Isn’t it somebody else’s job?
Investment is a loaded word. It means not only money, but time: hours spent pulling garlic mustard from a neighborhood forest, inspecting trees for new pests, cleaning zebra mussels off drinking water intakes. It also means devoting dollars to everything from scientific research to signs at boat launches and state parks.
Confronting the reality of invasive species is a daunting task—surely there is someone who is responsible for dealing with the problem? There is, and it is all of us.
It’s easy to place blame for invasive species and there’s often a lot of finger-pointing when these organisms are discovered: We have invasive plants in our lakes because visiting boaters bring them in. Emerald ash borers arrive on firewood visitors brought from other states. New species arrive in the Great Lakes because federal ballast water regulations aren’t strict enough. Scientific researchers should come up with more effective methods of control. The cost of invasives should be borne by the town, the state, the federal government, not by outdoor users.
Whether or not these claims are true, they miss the point. Invasive species are a long-term, large-scale problem that will not be solved by pointing fingers. True solutions will require many partners, substantial funding, and, yes, a lot of volunteer hours. It’s an investment we will all have to make. Government officials, resource managers, researchers and local citizens all have a role to play.
What’s the use?
In some ways, this is the easiest question to answer. Throwing up our hands in surrender will not slow the spread. Keeping invasive species at bay can be costly and tiring, but when your back aches from pulling buckthorn, stop for a moment and imagine the alternative.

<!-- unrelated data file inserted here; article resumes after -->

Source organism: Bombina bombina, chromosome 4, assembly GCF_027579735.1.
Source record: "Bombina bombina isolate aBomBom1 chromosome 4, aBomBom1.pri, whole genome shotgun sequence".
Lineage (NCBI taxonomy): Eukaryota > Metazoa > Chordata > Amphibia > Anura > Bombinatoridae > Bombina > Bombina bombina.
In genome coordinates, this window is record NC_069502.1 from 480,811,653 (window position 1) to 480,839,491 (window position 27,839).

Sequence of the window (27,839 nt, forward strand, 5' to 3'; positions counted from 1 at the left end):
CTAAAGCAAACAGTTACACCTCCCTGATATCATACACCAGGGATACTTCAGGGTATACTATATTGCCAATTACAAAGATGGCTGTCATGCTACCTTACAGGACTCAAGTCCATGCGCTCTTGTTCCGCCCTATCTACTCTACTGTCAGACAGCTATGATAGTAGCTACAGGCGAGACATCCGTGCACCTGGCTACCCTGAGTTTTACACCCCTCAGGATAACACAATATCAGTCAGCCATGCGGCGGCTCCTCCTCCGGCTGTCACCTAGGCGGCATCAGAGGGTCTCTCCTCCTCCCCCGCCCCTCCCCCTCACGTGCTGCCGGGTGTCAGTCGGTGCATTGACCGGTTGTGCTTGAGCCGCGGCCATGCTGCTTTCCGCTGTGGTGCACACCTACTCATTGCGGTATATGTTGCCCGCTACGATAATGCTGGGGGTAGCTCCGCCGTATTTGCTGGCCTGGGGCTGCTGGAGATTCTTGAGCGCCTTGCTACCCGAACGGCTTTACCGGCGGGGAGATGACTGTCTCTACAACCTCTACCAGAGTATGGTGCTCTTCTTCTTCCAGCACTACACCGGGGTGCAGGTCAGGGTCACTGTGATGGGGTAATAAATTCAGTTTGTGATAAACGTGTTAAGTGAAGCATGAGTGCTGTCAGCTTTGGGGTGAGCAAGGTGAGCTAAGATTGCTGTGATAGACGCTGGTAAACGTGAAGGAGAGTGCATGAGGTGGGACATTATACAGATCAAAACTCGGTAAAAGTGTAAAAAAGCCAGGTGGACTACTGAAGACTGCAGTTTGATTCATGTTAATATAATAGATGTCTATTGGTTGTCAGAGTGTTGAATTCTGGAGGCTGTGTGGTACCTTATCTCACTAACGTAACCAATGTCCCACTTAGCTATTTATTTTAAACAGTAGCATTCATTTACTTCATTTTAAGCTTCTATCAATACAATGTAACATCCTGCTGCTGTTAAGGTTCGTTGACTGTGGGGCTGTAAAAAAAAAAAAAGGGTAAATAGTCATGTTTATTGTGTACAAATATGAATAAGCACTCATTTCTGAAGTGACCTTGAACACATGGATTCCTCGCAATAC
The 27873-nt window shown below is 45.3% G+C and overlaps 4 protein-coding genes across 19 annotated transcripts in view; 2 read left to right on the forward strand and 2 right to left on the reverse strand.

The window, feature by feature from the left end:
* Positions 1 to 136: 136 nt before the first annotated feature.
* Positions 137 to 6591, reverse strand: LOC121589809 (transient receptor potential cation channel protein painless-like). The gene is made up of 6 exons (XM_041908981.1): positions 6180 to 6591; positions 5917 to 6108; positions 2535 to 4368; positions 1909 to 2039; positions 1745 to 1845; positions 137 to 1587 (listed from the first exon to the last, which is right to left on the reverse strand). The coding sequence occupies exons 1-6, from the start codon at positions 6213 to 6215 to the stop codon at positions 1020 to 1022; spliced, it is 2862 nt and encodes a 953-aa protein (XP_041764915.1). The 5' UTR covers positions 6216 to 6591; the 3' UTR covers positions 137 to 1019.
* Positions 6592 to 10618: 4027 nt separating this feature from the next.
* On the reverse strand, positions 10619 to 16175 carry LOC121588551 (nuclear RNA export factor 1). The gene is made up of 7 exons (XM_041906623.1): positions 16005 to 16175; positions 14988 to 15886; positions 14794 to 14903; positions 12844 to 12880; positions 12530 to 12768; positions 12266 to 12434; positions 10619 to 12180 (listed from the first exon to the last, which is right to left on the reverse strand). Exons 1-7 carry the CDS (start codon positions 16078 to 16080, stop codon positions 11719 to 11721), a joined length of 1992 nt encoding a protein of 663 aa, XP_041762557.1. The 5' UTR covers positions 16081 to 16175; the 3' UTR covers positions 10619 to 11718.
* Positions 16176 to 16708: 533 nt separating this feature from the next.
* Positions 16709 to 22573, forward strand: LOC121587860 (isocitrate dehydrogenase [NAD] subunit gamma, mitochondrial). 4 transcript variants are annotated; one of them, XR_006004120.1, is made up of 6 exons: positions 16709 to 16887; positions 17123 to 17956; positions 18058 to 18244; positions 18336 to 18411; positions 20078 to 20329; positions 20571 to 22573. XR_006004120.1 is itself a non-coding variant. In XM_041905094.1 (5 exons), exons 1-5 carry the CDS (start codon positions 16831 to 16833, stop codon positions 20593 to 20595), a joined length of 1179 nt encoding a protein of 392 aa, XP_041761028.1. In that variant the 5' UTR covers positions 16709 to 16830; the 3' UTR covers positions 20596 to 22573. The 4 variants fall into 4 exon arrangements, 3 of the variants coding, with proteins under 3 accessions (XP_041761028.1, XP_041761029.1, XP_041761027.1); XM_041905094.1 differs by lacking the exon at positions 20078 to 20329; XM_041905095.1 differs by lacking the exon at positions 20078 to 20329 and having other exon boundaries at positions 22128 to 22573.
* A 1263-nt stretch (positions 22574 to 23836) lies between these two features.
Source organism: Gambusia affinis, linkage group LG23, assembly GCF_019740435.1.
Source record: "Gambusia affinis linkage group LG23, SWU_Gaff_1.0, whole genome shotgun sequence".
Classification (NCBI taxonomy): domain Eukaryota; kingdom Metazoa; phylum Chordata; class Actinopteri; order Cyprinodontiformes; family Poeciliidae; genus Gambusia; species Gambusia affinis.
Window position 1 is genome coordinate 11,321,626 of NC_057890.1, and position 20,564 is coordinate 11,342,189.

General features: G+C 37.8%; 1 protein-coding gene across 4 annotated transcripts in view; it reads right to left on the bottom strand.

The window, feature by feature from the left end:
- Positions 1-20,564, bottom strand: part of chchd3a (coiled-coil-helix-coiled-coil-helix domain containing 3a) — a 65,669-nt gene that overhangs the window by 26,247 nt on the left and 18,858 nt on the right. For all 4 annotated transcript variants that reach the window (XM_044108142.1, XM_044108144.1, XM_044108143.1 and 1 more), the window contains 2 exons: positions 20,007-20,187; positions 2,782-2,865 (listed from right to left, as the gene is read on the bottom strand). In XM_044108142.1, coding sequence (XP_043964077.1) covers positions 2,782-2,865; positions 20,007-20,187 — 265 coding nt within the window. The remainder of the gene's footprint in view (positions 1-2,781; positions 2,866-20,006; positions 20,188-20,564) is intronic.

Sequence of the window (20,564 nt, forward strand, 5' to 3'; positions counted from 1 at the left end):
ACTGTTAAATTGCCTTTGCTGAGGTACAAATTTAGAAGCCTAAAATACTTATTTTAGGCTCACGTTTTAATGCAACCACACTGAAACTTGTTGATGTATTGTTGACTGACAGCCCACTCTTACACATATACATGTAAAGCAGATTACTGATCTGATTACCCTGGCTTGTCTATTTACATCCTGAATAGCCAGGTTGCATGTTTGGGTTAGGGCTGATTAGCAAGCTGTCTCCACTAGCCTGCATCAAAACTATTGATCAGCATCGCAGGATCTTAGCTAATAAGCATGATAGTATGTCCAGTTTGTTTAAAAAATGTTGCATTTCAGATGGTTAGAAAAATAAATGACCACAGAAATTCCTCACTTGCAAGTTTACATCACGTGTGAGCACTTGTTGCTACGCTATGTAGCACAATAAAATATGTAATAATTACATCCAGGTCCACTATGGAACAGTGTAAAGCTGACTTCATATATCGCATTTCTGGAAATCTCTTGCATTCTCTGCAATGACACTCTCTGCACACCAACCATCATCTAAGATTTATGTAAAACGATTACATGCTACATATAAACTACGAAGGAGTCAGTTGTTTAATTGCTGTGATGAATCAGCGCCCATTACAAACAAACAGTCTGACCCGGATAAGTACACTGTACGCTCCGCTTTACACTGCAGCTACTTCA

Wisconsinites share a deep love for our natural places and the native species that make this land feel like home. We will not stand aside to watch our flora and fauna be choked out by invasive species. We cannot afford to. Three of the state’s top industries—agriculture, tourism and forestry—all depend on natural resources and are threatened by invaders.
But the reasons for working against invasives go far beyond economics. Rituals such as watching for the first trillium bloom and pulling panfish from a familiar lake are part of Wisconsin culture, and we care about them passionately. Invasive species put these rituals at risk. Ultimately, it is our love of home that motivates citizens and policymakers to confront the problem of invasives with realism, persistence and optimism.
That optimism is not unfounded. As in the rest of life, bad news about invasive species tends to grab the headlines while successes often slip by unnoticed. In these pages you will find stories of the hard work going on around the state and learn about the progress being made. You’ll also find out about the many ways you can help protect Wisconsin’s native species.
Take heart, and read on!
Julia Solomon is an educator explaining aquatic invasive species issues for the Department of Natural Resources and UW-Extension.